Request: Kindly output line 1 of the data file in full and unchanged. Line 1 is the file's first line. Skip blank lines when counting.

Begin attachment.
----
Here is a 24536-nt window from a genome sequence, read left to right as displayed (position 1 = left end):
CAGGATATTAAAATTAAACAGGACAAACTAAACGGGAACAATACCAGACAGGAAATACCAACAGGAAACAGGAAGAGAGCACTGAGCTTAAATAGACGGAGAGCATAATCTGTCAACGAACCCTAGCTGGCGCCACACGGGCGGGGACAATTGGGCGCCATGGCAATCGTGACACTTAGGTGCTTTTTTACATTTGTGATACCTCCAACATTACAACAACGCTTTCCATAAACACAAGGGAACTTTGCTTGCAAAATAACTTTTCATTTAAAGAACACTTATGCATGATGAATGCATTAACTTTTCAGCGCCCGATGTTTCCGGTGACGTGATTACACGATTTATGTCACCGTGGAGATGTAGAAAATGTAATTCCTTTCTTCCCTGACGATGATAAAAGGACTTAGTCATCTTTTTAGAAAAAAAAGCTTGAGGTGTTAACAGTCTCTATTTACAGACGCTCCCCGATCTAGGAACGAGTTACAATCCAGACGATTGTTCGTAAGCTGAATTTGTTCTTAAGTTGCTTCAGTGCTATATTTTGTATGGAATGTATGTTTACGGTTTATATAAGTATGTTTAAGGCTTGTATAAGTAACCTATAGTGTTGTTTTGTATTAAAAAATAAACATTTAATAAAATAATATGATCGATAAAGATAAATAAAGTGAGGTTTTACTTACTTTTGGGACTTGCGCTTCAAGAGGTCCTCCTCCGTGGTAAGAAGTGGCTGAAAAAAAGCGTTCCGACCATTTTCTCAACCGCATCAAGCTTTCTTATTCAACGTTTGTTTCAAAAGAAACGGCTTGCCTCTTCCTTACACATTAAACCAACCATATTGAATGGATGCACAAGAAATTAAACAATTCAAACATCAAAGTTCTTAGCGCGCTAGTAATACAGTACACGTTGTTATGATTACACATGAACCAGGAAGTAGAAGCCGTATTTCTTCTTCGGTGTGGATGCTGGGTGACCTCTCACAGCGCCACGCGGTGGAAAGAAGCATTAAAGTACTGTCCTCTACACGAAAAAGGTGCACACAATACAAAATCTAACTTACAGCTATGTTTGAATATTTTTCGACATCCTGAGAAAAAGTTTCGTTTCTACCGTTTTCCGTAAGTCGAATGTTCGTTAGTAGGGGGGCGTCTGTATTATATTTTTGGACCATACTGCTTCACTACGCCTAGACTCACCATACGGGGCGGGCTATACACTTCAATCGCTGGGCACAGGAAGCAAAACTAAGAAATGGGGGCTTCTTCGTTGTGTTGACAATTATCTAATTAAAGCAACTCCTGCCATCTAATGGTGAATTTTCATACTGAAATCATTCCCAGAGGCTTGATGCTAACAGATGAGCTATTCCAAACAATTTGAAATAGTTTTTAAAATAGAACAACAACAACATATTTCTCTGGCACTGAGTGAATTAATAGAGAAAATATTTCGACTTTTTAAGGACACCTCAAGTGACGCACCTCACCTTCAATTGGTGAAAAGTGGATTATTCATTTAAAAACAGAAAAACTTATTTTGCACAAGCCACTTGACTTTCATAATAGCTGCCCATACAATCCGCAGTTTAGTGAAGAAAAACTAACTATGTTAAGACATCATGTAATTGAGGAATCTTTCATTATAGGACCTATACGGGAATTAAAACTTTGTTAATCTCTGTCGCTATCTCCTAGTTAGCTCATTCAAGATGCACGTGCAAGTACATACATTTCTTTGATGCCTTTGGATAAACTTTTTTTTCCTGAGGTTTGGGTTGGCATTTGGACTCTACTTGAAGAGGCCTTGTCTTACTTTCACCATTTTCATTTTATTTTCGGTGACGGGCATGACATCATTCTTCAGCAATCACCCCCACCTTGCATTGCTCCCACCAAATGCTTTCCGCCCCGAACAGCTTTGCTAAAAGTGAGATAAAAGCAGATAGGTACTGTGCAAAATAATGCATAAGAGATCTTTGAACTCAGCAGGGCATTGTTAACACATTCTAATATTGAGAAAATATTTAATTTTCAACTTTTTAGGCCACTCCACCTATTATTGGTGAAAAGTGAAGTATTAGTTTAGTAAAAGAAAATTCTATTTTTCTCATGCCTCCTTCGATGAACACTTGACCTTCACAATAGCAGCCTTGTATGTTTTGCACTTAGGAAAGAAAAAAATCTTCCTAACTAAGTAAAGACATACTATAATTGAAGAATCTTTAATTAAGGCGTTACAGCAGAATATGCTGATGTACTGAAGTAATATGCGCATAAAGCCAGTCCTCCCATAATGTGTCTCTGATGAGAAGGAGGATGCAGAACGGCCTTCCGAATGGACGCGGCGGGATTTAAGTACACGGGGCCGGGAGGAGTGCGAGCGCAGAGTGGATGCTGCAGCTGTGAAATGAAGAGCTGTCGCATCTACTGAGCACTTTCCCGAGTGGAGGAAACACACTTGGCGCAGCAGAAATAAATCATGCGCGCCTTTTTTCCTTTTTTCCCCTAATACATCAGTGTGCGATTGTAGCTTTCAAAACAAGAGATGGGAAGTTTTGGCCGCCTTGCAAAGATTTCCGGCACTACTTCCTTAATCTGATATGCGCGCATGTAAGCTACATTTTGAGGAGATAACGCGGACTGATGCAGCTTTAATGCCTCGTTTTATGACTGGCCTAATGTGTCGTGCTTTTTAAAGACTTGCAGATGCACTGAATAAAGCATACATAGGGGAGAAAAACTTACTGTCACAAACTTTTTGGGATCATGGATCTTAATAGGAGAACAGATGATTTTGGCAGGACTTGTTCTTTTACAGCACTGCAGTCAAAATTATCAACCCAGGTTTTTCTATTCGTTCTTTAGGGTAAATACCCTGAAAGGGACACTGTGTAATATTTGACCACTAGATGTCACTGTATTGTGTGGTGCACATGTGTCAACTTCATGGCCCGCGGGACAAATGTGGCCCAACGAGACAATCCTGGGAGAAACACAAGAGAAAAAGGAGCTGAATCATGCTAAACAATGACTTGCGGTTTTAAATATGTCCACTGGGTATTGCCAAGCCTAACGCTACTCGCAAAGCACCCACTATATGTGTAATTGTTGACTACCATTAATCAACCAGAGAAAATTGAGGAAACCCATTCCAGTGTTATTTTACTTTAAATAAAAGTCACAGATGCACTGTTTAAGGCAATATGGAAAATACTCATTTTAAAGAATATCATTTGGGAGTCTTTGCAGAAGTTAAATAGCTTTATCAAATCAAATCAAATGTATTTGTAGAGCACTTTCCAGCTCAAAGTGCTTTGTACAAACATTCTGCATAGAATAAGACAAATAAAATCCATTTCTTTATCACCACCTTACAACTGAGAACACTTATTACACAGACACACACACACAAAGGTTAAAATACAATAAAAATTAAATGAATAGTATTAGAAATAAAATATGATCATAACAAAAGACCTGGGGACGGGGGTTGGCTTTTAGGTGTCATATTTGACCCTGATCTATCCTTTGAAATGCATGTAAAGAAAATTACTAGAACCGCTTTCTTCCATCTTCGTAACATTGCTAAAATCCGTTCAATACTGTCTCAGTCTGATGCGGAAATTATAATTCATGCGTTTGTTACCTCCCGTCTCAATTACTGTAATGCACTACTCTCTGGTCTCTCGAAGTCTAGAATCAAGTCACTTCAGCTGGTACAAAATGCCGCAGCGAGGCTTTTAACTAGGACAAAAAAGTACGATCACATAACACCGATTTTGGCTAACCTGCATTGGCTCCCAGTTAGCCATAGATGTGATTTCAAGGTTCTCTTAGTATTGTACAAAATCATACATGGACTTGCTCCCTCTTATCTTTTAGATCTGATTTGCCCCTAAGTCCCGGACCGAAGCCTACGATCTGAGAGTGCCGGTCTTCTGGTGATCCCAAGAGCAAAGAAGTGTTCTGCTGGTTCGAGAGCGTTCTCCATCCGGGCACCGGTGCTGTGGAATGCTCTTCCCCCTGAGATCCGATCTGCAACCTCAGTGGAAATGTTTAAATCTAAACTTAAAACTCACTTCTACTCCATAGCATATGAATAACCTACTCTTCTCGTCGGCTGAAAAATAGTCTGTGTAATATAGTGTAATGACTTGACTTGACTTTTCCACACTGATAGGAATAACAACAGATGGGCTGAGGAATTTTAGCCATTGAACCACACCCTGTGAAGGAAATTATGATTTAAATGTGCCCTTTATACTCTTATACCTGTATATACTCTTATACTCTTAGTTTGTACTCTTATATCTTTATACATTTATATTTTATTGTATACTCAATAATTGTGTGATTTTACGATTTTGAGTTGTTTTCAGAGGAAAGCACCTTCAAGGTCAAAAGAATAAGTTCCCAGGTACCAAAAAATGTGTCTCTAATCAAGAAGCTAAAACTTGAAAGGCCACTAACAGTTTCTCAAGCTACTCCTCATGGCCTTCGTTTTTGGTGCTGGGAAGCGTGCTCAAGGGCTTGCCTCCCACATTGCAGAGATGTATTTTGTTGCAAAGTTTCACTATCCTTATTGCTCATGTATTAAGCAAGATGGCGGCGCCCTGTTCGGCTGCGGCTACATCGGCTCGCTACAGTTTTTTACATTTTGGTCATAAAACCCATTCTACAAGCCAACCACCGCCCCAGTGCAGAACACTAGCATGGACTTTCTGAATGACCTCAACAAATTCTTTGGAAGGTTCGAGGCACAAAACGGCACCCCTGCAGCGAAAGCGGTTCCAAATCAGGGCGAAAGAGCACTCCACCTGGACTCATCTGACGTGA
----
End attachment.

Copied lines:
Here is a 24536-nt window from a genome sequence, read left to right as displayed (position 1 = left end):